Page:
Definition of abduco
a b c d e f g h i j k l m n o p q r s t u v w x y zgo back
Orthography ID = 2000066
1.
LNS
abdūcō, abdūcere, abdūxī, abdūctus
ab, duco
verb (3rd conjugation)
  1. to lead one away, to take or bring with one, to carry off, take or bring away, remove
  2. To take with one
  3. To take aside
  4. To carry away forcibly, to raxish, rob
  5. to drive away
  6. to lead away, separate, distinguish
Abbreviations
ab-dūco, xi, ctum, 3, v. a. (ABDOVCIT =abduit, in the epitaph of Scipio, Inscr. Orell. 550; perf. abduxti, Plaut. Curc. 5, 2, 16; imper. abduce, id. Bacch. 4, 9, 108; id. Curc. 5, 3, 15; Ter. Ad. 3, 4, 36; id. Phorm. 2, 3, 63; but also abduc, id. Eun. 2, 3, 86), to lead one away, to take or bring with one, to carry off, take or bring away, remove, etc.Lit. In gen., of personal objects; constr. aliquem, ab, ex, de; in, ad: SVBIGIT. OMNE. LOVCANAM. OPSIDESQVE. ABDOVCIT (=subigit omnem Lucanam obsidesque abducit), epitaph of Scipio, 1. 1.: hominem P. Quinctii deprehendis in publico; conaris abducere, Cic. Quint. 19, 61: cohortes secum, Caes. B. C. 1, 15 med. al.: abduce me hinc ab hac, quantum potest, Plaut. Bacch. 4, 9, 108: abductus a mari atque ab lis copiis, quas, etc.... frumento ac commeatu abstractus, Caes. B. C. 3, 78: tamquam eum, qui sit rhetori tradendus, abducendum protinus a grammaticis putem, Quint. 2, 1, 12: ut Hispanos omnes procul ab nomine Scipionis ex Hispania abduceret, Liv. 27, 20, 7: tu dux, tu comes es; tu nos abducis ab Histro. Ov. Tr. 4, 10, 119: ut collegam vi de foro abducerent, Liv. 2, 56, 15: sine certamine inde abductae legiones, id. 2, 22, 2: credo (illum) abductum in ganeum aliquo, Ter. Ad. 3, 3, 5: abduxi exercitum ad infestissimam Ciliciae partem, Cic. Fam. 2, 10, 3: ipsos in lautumias abduci imperabat, Cic. Verr. 2, 5, 56 fin.; so, liberos eorum in servitutem, Caes. B. G. 1, 11, 3: servum extra convivium, Sen. Contr. 4, 25.

—Poet. with acc. only: tollite me, Teucri; quascumque abducite terras (= in terras), Verg. A. 3, 601.

—Of animals: donec (avem) in diversum abducat a nidis, Plin. 10, 33, 51 fin.

—. Sometimes also of inanim. objects: clavem, to take away, Plaut. Cas. 5, 2, 8: pluteos ad alia opera, Caes. B. C. 2, 9: capita retro ab ictu, to draw back, Verg. A. 5, 428: togam a faucibus ac summo pectore, Quint. 11, 3, 145: aquam alicui (=deducere, defiectere), to divert, draw off, Dig. 39, 2, 26.

—Poet.: somnos, to take away, deprive of, Ov. F. 5, 477.In partic. To take with one to dine: tum me convivam solum abducebat sibi, Ter. Eun. 3, 1, 17: advenientem ilico abduxi ad cenam, id. Heaut. 1, 2, 9 al.To take aside (in mal. part.): aliquam in cubiculum, Plaut. Most. 3, 2, 7; so Cic. Verr. 2, 5, 13, § 33; Suet. Aug. 69; Just. 21, 2 fin. al.To carry away forcibly, to raxish, rob: ad quem iste deduxerat Tertiam, Isidori mimi flliam, vi abductam ab Rhodio tibicine, Cic. Verr. 2, 3, 34; cf. id. ib. 2, 5, 31, § 81; Verg. A. 7, 362: aliquam alicui (marito, etc.), Suet. Oth. 3; Dig. 47, 10, 1 al.: aliquam gremils, Verg. A. 10, 79.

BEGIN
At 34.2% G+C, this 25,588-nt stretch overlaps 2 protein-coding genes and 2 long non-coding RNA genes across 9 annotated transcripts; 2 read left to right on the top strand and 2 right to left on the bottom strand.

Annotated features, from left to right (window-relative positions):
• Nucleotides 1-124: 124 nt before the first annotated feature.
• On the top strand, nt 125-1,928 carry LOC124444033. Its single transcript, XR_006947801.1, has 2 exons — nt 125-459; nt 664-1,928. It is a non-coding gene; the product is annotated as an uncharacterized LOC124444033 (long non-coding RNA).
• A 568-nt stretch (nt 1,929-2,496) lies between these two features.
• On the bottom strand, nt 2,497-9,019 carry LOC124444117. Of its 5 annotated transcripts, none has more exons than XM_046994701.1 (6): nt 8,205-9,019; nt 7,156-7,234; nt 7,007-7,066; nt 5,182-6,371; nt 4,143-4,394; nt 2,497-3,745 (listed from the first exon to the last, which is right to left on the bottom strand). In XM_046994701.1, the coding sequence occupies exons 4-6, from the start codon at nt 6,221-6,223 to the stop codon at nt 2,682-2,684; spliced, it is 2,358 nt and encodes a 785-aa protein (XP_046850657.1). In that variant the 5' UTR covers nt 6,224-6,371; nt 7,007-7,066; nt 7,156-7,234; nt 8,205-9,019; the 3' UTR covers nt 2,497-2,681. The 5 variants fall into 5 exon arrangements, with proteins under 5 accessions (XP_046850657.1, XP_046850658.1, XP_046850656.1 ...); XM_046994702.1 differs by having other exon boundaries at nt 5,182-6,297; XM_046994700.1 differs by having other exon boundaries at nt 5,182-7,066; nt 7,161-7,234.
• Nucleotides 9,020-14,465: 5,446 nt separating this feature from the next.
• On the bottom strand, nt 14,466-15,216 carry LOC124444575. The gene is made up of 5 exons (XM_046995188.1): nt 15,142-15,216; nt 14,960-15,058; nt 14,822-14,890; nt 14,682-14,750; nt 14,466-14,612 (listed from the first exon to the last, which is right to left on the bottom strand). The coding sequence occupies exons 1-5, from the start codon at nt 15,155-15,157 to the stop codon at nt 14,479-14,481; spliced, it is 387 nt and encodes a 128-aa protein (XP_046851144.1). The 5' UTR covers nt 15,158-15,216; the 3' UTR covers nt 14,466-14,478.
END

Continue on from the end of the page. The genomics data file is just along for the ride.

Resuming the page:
—So also of stolen cattle, to drive away: cujus (Geryonis) armenta liercules abduxerit, Plin. 4, 22, 36 fin.; so, abducta armenta, Ov. H. 16, 359.In jurid. lang.: auferre et abducere, to take and drive away (auferre of inanlmate things, abducere of living beings, as slaves, cattle), Cic. Quint. 27, 84; Dig. 21, 2, 57, § 1.Trop. In gen., to lead away, separate, distinguish: animum ad se ipsum advocamus, secum esse cogimus, maximeque a corpore abducimus, Cic. Tusc. 1, 31; so, aciem mentis a consuetudine oculorum, id. N. D. 2, 17: divinationem caute a conjecturis, id. Div. 2, 5, 13.In partic. To seduce, alienate from fidelity or allegiance: legiones a Bruto, Cic. Phil. 10, 3, 6: exercitum ab illo, id. ib. 10, 4, 9: equitatum a consule, id. ib. 11, 12, 27 al.From a study, pursuit, duty, etc., to withdraw, draw off, hinder (syn.: avoco, averto): vos a vostris abduxi negotlis, Plaut. Rud. 1, 2, 1; cf.: a quo studio te abduci negotiis intellego, Cic. Fam. 4, 4, 5; and: abducuntur homines nonnumquam etiam ab institutis suis magnitudine pecuniae, Cic. Verr. 2, 4, 6, § 12 (followed by ab humanitate deducere); so, aliquem a meretricio quaestu, id. Phil. 2, 18: aliquem a populorum rebus, id. Rep. 5, 2: ab isto officio incommodo, id. Lael. 2, 8 al. To bring down, reduce, degrade (Ciceron.): ne ars tanta...a religionis auctoritate abduceretur ad mercedem atque quaestum, Cic. Div. 1, 41, 92; so, aliquem ad hanc hominum libidinem ac licentiam, Cic. Verr. 2, 3, 90, § 210.
 
top_lefttop_controlrow1_right
middle_left
middle_check
middle_arrow
middle_right
middle_left
middle_check
middle_arrow
middle_right
middle_left
middle_check
middle_arrow
middle_right
middle_left
middle_check
middle_arrow
middle_right
middle_left
middle_check
middle_arrow
middle_right